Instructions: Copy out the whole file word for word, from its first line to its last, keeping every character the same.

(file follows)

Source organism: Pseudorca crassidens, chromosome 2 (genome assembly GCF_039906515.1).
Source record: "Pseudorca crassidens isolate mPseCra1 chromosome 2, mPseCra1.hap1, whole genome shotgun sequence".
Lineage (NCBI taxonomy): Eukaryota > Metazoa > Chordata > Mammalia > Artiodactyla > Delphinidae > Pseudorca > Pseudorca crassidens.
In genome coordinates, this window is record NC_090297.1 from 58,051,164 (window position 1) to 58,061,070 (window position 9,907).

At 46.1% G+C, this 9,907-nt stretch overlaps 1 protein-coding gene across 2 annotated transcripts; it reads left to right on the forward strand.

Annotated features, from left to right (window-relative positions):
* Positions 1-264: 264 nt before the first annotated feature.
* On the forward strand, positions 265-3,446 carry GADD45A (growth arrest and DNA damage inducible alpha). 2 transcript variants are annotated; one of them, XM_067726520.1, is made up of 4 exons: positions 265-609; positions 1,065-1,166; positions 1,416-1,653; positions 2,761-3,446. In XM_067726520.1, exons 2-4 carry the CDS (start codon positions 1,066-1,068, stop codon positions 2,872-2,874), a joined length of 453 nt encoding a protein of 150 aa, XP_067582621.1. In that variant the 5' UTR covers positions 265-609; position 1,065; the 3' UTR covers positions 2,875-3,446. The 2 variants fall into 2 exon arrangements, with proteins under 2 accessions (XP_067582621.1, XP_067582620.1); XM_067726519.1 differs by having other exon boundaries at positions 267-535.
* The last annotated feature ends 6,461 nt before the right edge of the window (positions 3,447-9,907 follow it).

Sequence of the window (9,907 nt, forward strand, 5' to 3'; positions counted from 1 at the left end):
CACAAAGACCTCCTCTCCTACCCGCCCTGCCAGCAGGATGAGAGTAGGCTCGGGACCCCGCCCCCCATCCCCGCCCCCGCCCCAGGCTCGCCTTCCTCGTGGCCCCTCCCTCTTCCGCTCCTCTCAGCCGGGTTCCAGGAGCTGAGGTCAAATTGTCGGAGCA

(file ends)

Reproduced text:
Source organism: Pseudorca crassidens, chromosome 2 (genome assembly GCF_039906515.1).
Source record: "Pseudorca crassidens isolate mPseCra1 chromosome 2, mPseCra1.hap1, whole genome shotgun sequence".
Lineage (NCBI taxonomy): Eukaryota > Metazoa > Chordata > Mammalia > Artiodactyla > Delphinidae > Pseudorca > Pseudorca crassidens.
In genome coordinates, this window is record NC_090297.1 from 58,051,164 (window position 1) to 58,061,070 (window position 9,907).

At 46.1% G+C, this 9,907-nt stretch overlaps 1 protein-coding gene across 2 annotated transcripts; it reads left to right on the forward strand.

Annotated features, from left to right (window-relative positions):
* Positions 1-264: 264 nt before the first annotated feature.
* On the forward strand, positions 265-3,446 carry GADD45A (growth arrest and DNA damage inducible alpha). 2 transcript variants are annotated; one of them, XM_067726520.1, is made up of 4 exons: positions 265-609; positions 1,065-1,166; positions 1,416-1,653; positions 2,761-3,446. In XM_067726520.1, exons 2-4 carry the CDS (start codon positions 1,066-1,068, stop codon positions 2,872-2,874), a joined length of 453 nt encoding a protein of 150 aa, XP_067582621.1. In that variant the 5' UTR covers positions 265-609; position 1,065; the 3' UTR covers positions 2,875-3,446. The 2 variants fall into 2 exon arrangements, with proteins under 2 accessions (XP_067582621.1, XP_067582620.1); XM_067726519.1 differs by having other exon boundaries at positions 267-535.
* The last annotated feature ends 6,461 nt before the right edge of the window (positions 3,447-9,907 follow it).

Sequence of the window (9,907 nt, forward strand, 5' to 3'; positions counted from 1 at the left end):
CACAAAGACCTCCTCTCCTACCCGCCCTGCCAGCAGGATGAGAGTAGGCTCGGGACCCCGCCCCCCATCCCCGCCCCCGCCCCAGGCTCGCCTTCCTCGTGGCCCCTCCCTCTTCCGCTCCTCTCAGCCGGGTTCCAGGAGCTGAGGTCAAATTGTCGGAGCA